Are you struggling to make sense of the workout posted for your lane on the first day with the Masters swim club or wondering what your child’s coach meant when he asked you to work the bullpen at the next swim meet? Competitive swimming has a language of its own that can be confusing to the novice swimmer or budding fan. During swim workouts, coaches use terminology to refer to training for that day as well as events at an upcoming meet, so even if you don't plan to compete, it's helpful to understand the basic terms.
Competitive swimming events consist of four strokes, or styles, of swimming: freestyle, backstroke, breaststroke and butterfly. Each has its own pull, meaning how you use your arms to move through the water, as well as its own kick, meaning how the legs are used in any given stroke. For each stroke, there are specific starts, or how you enter the water.
The levels at which swimmers compete are determined by age and achievement. Most children begin with age group swimming, where practice groups are determined by ability and age. Later, these children move on to senior swimming, which usually happens in high school and college unless the swimmer has the talent to move on to elite swimming, in which athletes compete to represent their country in international competitions, including the Olympics. Masters swimming is for adults, and the U.S. Masters Swimming website notes that its nearly 60,000 members have opportunities to compete.
During practice, swimmers break down workout sets by length, from one end of the pool to the other, by lap, which equals two lengths, or by distances divisible by 25 yards or meters. When a swimmer gets to the wall, he does a turn.
Meets, or competitions, are made up of events -- individual races of specific strokes and distances. Distances are broken down by yards or meters. A competitor can swim the fly, back, breast and free, the shortened stroke terms most swimmers and coaches use, consecutively in events known as the individual medley, or IM. When the stokes are swum consecutively as a relay, the event is known as the medley relay.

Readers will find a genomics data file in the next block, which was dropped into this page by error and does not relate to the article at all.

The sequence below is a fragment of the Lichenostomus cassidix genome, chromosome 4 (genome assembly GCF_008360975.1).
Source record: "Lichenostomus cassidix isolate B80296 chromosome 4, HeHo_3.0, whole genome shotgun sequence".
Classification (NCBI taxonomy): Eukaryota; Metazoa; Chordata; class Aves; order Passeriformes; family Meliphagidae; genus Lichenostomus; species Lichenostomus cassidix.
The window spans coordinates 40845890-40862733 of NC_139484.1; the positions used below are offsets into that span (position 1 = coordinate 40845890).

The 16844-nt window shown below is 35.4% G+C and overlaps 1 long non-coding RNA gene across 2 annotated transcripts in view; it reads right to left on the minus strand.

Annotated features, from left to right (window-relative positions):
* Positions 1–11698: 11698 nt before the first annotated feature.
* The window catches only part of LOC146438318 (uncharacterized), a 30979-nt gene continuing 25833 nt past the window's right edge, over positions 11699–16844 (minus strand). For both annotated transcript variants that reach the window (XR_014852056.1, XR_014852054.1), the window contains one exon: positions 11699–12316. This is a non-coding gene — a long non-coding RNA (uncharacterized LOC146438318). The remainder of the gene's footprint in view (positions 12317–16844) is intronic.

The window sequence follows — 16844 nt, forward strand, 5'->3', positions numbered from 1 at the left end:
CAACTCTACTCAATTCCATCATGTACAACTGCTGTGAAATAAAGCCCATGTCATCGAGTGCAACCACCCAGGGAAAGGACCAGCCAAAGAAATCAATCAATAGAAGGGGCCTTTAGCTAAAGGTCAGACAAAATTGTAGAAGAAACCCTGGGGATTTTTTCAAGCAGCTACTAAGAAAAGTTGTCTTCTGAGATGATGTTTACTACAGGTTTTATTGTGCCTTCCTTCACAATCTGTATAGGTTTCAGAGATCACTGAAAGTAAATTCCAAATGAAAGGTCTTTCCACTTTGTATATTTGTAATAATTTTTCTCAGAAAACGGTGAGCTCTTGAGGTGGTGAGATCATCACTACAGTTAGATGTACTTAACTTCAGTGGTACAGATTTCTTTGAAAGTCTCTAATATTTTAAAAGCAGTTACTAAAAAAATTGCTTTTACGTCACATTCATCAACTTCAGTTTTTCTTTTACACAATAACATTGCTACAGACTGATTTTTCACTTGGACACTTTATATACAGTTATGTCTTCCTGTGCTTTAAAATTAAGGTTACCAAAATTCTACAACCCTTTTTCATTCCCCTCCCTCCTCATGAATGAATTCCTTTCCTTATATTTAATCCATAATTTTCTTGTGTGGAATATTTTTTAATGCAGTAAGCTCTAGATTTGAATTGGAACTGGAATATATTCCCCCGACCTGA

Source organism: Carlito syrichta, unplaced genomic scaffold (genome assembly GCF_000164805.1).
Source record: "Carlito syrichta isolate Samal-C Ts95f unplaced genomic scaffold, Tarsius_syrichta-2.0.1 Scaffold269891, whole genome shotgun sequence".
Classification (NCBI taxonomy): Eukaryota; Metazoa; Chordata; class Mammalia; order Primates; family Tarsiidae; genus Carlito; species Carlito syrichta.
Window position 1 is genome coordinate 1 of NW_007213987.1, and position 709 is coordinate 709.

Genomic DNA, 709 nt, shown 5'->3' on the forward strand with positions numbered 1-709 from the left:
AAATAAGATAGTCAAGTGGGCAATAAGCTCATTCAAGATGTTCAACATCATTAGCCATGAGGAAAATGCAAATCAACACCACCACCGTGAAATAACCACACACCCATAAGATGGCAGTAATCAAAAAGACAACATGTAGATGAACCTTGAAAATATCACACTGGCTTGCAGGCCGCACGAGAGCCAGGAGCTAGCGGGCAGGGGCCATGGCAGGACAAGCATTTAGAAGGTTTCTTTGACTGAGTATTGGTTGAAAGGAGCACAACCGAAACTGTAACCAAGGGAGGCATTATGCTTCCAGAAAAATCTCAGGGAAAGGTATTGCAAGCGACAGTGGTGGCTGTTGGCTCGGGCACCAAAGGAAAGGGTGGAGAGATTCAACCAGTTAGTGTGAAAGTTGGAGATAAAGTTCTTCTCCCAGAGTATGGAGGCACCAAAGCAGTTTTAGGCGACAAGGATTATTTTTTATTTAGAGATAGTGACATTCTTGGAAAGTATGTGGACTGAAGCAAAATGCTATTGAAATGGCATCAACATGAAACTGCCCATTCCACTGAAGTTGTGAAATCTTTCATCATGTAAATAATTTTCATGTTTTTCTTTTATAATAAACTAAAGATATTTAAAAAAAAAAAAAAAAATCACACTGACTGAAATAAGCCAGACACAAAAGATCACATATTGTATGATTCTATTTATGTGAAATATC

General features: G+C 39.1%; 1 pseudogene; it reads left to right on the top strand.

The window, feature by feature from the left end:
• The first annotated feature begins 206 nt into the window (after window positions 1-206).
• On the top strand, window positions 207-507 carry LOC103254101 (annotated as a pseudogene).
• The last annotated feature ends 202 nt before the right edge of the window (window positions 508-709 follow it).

Rather than sitting with family, and so they are together and ready when it is time for their heat in a given event, swimmers usually wait in a designated staging area called the bullpen. A heat is a single group of swimmers who compete at the same time during an event. There can be several heats of any given event, and each swimmer is assigned to a heat based on his seed time, or record personal best time. In some competitions, you must meet a minimum time standard to qualify or make the cut in order to to participate in an event, USA Swimming explains.
When swimmers enter the water at the beginning of a race, it's called a start; if a swimmer moves or falls into the water before the race officially begins, it's known as a false start. A swimmer's error can result in a disqualification, or DQ.
Swimming pools are either short course -- 25 yards or meters -- or long course -- 50 meters -- and they are divided into lanes, separated by lane ropes. Backstroke flags hang over each end of the pool at set marks so swimmers know when they are getting close to the wall. Pace clocks and stopwatches are used for timing events, taking splits -- the times for each leg of a competition -- and to let a swimmer know during a workout when it's time to start swimming another set. Kickboards work only the legs, and pull buoys keep the legs afloat while a swimmer works her arms.